Reviews provided by Syndetics
Publishers Weekly Review
Madeline "Maddy" Whittier, an 18-year-old, has severe combined immunodeficiency, a rare condition that renders her allergic to nearly everything and requires her to live inside a carefully sealed environment. That doesn't stop her from falling in love with Olly, the boy next door. Since much of the novel is told from Maddy's point of view, reader Turpin's versatility is on full display here, not only with Maddy and Olly but also with Maddy's anxious, protective mother and Carla, her loving, funny nurse. Actor Daymond occasionally chimes in to read Olly's messages to Maddy. Voice-over veterans Hillary Huber and Ann Marie Lee also appear in brief, unheralded cameos, giving voice to the parts of the story that feature other narrative devices such as journal entries, medical reports, and other kinds of text. At times, these abrupt transitions give the audiobook a disjointed feel, but Turpin's performance is stellar. Ages 12-up. A Delacorte hardcover. (Sept.) © Copyright PWxyz, LLC. All rights reserved.
School Library Journal Review
Gr 7 Up-Yoon's superb debut begins and ends with books. Stories are how 18-year-old Madeline has survived with Severe Combined Immunodeficiency-"you know it as `bubble baby disease'"-in her sanitized world that includes only her doctor mother and a nurse. She's been content enough with taking classes via Skype, having movie nights with Mom, and posting Tumblr book reviews, until Olly and his troubled family move in next door. What begins with glimpses through windows progresses to computer screens, until love proves unavoidable and the truth inevitable. Narrator Bahni Turpin showcases her signature diverse range, effortlessly voicing 18-year-old mixed-race Japanese African American Madeline, her middle-aged mother, and her nurse, a Mexican immigrant. Although Robbie Daymond faultlessly narrates Olly's online exchanges, the effect is noticeably jarring when Turpin reclaims the narration-including as Olly. Brief drop-ins by veterans Hillary Huber and Anne Marie Lee reading minor characters' life-altering messages are thoughtful enhancements. VERDICT Swooning first-love-with-a-seriously-ill-partner novels are undoubtedly multiplying; this is the best multicultural choice of them all. ["Everything, Everything is wonderful, wonderful": SLJ 8/15 starred review of the Delacorte book.]-Terry Hong, Smithsonian BookDragon, Washington, DC © Copyright 2015. Library Journals LLC, a wholly owned subsidiary of Media Source, Inc. No redistribution permitted.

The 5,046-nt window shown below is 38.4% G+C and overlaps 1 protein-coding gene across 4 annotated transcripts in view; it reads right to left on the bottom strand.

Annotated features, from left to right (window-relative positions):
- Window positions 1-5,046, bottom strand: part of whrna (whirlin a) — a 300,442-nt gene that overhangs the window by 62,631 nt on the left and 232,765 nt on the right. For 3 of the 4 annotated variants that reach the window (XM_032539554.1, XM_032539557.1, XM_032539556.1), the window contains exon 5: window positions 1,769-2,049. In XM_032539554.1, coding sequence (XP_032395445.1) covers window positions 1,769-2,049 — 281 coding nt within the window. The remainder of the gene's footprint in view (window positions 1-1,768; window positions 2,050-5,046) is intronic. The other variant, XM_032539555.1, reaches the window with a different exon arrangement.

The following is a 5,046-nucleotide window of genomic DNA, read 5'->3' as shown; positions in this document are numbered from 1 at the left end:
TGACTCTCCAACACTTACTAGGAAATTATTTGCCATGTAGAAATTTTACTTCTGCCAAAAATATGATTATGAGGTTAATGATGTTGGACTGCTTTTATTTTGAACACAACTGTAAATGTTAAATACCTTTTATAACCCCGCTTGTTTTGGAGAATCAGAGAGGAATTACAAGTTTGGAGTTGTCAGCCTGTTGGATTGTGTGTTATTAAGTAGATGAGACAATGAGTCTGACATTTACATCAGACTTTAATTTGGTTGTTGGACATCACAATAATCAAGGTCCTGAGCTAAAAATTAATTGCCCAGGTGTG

Featuring illustrations by the author's husband, David Yoon, Nicola Yoon's debut tells the story of Maddy, a biracial teenage girl with severe combined immunodeficiency, or SCID, who's essentially allergic to the world. Cared for by her physician mother and Carla the nurse, Maddy is confined to her antiseptic white home, where she communicates with tutors and online friends through her computer. She's never had a companion her own age until the arrival of Olly, who moves into the house next door. With Carla as her ally, Maddy defies her mother, allowing Olly into her house and her heart, and putting her very life at risk. Romance readers will root for the precocious Maddy as she falls hard for the boy next door, while careful readers will entertain the significant possibility of a plot twist. Though the interspersed illustrations and other documentation don't significantly enhance the reading experience, they do quicken the pace in a book that teens in search of a swoonworthy read will devour.--Barnes, Jennifer Copyright 2015 Booklist